Over the past 2 decades the prevalence of diabetic kidney disease in the U.S. increased in direct proportion to the prevalence of diabetes itself, according to a study in the June 22/29 issue of JAMA. Diabetic kidney disease (DKD) is a common complication of diabetes and the leading cause of chronic kidney disease in the developed world. Approximately 40 percent of persons with diabetes develop DKD, which also accounts for nearly half of all new cases of end-stage renal disease (ESRD) in the United States.
“Over time, the prevalence of DKD may increase due to the expanding size of the diabetes population or decrease due to the implementation of diabetes therapies,” according to background information in the article the authors write.
Ian H. de Boer, M.D., M.S., of the University of Washington, Seattle, and colleagues examined trends in the prevalence of DKD in the United States and changes in disease manifestations among persons with diabetes over the past 2 decades. The study included data from the Third National Health and Nutrition Examination Survey (NHANES III) from 1988-1994 (n = 15,073), NHANES 1999-2004 (n = 13,045), and NHANES 2005-2008 (n = 9,588). Participants with diabetes were defined by levels of hemoglobin A 1c of 6.5 percent or greater, use of glucose-lowering medications, or both (n = 1,431 in NHANES III; n = 1,443 in NHANES 1999-2004; n=1,280 in NHANES 2005-2008). Diabetic kidney disease was defined as diabetes with albuminuria (ratio of urine albumin to creatinine 30 mg/g or greater), impaired glomerular filtration rate (less than 60 mL/min/1.73 m 2 estimated using the Chronic Kidney Disease Epidemiology Collaboration formula), or both.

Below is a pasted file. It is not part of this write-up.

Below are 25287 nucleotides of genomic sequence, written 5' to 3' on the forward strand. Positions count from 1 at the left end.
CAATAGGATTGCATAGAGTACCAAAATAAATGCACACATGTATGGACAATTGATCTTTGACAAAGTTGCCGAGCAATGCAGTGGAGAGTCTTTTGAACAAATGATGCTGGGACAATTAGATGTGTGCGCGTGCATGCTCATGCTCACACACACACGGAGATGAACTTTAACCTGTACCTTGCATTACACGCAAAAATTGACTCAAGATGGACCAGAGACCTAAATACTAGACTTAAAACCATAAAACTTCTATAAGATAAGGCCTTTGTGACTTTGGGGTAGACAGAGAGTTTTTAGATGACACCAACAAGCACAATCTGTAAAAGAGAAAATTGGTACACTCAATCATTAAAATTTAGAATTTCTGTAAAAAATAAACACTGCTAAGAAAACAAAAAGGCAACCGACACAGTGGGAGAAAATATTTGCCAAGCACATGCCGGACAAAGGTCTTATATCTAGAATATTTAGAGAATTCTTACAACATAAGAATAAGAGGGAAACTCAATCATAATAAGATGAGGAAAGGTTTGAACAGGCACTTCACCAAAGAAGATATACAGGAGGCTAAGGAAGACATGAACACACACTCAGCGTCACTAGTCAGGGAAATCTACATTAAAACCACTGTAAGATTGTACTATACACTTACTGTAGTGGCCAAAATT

The researchers found that the prevalence of DKD in the U.S. population was 2.2 percent in 1988-1994, 2.8 percent in 1999-2004, and 3.3 percent in 2005-2008, with the demographically adjusted increase in DKD prevalence being 18 percent from 1988-1994 to 1999-2004 and 34 percent from 1988-1994 to 2005-2008. The estimated numbers of persons with DKD in the U.S. at any given point in time increased from 3.9 million during 1988-1994 to 5.5 million during 1999-2004 to 6.9 million during 2005-2008.
The proportion of persons with diabetes taking glucose-lowering medications increased from 56.2 percent to 74.2 percent and the use of renin-angiotensin-aldosterone system inhibitors increased from 11.2 percent to 40.6 percent. The prevalence of impaired GFR increased from 14.9 percent in 1988-1994 to 17.7 percent in 2005-2008. The prevalence of impaired albuminuria decreased from 27.3 percent to 23.7 percent during these time periods, but this was not statistically significant.
“In conclusion, DKD has become more prevalent in the U.S. population over the last 2 decades and will likely contribute increasingly to health care costs and mortality. Among persons with diabetes, clinical manifestations of DKD shifted to include more impaired GFR but the prevalence of any DKD did not change despite increased use of diabetes-related medications,” the authors write.
Material adapted from JAMA.